Written by Margo Sorenson, author of over thirty traditionally-published books for young readers, Margo Sorenson spent the first seven years of her life in Spain and Italy, devouring books and Italian food and still speaks (or tries!) her childhood languages. Her most recent Adult/YA novel, SECRETS IN TRANSLATION (Fitzroy Books, October 2018), (with research help from Gabriele, Carmela, Manuela, James, Erika, Katie, and Margherita) takes place in Positano, with many wonderful experiences shared together with Italians—as well as delicious meals. www.margosorenson.com
After our first return trip to Italy since growing up there as a child, the pull of my childhood language and my love for Italy was stronger than ever. I’d been continually studying my Italian for years, but, after our family’s memorable trip back, the need to share what it felt like to come home again to Italy was stronger than ever. I wanted people to know and appreciate Italy’s stunning beauty, her artistic marvels, and the generous, warmth of her people.
As a writer, I knew this feeling needed to be expressed in a novel, and an earlier experience in Switzerland had already sparked the idea. Authors love to ask the question, “What if?” My “what if” question was, “What if you could understand and speak a language, but no one else knew you could? What if an American girl was fluent in Italian and could understand everything Italians were saying, but they didn’t realize she could—and because she could speak both languages, she discovered a dark conspiracy that threatened those she loved?”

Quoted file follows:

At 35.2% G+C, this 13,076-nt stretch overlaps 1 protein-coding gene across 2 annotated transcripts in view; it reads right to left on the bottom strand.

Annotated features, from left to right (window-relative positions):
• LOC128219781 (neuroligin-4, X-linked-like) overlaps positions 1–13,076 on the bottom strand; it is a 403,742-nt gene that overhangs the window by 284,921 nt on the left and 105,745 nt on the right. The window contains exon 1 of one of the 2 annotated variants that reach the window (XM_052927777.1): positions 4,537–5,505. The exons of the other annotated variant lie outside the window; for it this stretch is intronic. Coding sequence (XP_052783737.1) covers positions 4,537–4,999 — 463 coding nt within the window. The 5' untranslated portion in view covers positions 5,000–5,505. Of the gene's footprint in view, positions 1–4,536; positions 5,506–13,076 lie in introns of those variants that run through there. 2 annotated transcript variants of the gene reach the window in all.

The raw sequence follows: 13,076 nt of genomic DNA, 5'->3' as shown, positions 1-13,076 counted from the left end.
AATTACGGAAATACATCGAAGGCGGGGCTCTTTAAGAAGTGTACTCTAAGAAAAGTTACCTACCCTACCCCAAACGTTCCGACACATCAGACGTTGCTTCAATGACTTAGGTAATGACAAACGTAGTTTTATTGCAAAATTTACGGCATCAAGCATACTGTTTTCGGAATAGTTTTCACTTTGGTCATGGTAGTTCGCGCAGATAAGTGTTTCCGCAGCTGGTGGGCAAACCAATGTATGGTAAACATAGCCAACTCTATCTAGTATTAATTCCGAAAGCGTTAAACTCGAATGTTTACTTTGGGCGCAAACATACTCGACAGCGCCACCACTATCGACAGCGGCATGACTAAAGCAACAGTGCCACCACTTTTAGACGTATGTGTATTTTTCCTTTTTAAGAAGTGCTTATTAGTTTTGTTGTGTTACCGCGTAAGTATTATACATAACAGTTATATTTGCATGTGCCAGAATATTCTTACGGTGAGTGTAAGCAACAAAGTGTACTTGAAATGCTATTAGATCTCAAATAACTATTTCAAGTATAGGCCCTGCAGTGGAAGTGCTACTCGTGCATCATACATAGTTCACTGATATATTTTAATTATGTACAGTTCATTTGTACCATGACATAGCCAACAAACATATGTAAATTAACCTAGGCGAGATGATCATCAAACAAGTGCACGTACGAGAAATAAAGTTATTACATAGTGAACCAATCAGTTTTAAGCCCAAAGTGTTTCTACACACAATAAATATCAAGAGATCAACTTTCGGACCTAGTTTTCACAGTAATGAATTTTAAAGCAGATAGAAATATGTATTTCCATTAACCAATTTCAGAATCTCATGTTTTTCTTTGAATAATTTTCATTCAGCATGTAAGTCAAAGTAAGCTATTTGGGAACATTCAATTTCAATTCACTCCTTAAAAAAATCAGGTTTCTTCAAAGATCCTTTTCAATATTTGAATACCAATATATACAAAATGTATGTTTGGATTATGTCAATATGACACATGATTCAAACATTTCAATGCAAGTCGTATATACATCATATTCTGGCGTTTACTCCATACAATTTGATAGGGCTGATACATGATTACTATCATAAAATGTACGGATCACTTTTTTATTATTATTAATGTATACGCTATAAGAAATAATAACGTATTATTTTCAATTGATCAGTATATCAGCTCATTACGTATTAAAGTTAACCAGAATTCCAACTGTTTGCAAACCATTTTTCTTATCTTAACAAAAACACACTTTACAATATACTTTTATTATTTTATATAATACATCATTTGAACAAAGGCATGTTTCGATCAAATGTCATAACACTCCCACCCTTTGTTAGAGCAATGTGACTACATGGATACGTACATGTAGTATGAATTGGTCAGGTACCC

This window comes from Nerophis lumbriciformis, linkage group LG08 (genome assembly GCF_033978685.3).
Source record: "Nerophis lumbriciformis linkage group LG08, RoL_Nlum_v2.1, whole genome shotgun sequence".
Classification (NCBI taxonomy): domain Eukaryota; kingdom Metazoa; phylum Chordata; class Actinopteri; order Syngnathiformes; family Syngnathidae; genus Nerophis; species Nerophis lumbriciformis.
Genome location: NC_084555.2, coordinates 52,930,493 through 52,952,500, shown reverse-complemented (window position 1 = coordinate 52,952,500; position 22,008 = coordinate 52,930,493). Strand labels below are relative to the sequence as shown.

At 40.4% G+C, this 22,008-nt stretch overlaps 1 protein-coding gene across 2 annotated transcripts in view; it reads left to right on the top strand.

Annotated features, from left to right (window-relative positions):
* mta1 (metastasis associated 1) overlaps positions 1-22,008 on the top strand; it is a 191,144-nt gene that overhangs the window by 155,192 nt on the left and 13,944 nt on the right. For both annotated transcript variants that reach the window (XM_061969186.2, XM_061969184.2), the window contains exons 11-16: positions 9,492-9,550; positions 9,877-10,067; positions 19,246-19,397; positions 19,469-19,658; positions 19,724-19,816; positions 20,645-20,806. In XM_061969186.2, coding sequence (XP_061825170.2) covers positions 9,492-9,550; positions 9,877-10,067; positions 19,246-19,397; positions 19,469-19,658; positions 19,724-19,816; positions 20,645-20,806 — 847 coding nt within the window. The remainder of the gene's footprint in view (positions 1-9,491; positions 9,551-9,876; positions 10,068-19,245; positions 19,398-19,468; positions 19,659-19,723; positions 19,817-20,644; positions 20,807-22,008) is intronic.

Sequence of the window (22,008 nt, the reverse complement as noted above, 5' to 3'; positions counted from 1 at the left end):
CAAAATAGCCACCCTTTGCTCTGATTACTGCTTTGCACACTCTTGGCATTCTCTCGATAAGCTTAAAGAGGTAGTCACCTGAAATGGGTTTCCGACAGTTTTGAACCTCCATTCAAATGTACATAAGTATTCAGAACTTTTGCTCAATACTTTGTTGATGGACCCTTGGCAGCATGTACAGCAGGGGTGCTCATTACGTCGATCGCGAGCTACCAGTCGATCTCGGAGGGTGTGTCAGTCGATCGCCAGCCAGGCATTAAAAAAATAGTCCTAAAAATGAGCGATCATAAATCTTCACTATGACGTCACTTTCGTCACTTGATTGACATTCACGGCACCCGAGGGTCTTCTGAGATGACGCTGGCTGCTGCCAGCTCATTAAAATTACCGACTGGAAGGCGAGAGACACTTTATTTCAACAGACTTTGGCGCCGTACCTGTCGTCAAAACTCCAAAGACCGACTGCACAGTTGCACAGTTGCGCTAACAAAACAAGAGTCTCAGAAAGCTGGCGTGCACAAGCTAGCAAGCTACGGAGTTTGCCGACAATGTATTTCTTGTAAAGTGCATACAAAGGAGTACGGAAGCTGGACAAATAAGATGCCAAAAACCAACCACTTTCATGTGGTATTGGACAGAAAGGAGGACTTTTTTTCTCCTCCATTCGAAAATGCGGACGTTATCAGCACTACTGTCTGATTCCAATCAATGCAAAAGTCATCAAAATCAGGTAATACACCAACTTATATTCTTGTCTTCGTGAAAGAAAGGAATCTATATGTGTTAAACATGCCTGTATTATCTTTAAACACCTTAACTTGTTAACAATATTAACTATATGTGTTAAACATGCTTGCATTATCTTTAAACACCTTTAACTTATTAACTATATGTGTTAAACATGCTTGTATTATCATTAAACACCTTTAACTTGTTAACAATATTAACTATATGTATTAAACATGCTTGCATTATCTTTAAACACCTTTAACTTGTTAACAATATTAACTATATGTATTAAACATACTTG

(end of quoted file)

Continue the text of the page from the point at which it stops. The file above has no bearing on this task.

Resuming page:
To create a novel that would celebrate Italy and her rich culture, as well as the welcoming Italian people, I needed a great deal of help from our wonderful and generous Italian friends. They filled me in on all sorts of ideas for possible conspiracies for Alessandra to discover, as well as help with the wine industry (grazie, Gabriele! www.buondonno.com), and the limoncello factories, (grazie, Manuela and James and Carmela!) and I spent months researching and reading newspapers in Italian. I was told that Il Quotidiano Italiano is the most objective https://www.ilquotidianoitaliano.com/.
I studied books and asked plenty of questions of our Italian friends and sent drafts via email to Italy to make sure the events and experiences that Alessandra went through were accurate. Our friend Carmela (on Instagram @carmencitaitaly80) made numerous trips in Positano with her camera, taking pictures of la torre Clavel and other Positano landmarks for me so I could use exact and accurate details. Nikki (on Instagram @nikkipositano) took beautiful photographs of la Spiaggia Grande. Other friends, Katie and Margherita, vetted all the Italian in the manuscript (I didn’t want to be embarrassed, and it was fun to see how they called out a few words I’d slipped in of my “Napoletano” dialect!). Because of these friends, their willingness to help, and the reassuring flow of emails, I could feel as if I were actually back in Italy, myself. I loved writing the manuscript, because each time I picked up my pencil or typed on the keyboard, I was coming home again.
Italy is a beautiful country and the people are warm and generous, a wonderful place to make the kind of discovery that Alessandra is finally able to make, and I hoped it would resonate with readers of all ages. It’s so meaningful to find that Alessandra and her story have touched so many readers, and that even those who’ve never been to Italy have told me now they really wanted to visit. The magnetic pull of my childhood home, Italy, is vibrant and alive, thanks to our Italian friends and their generosity.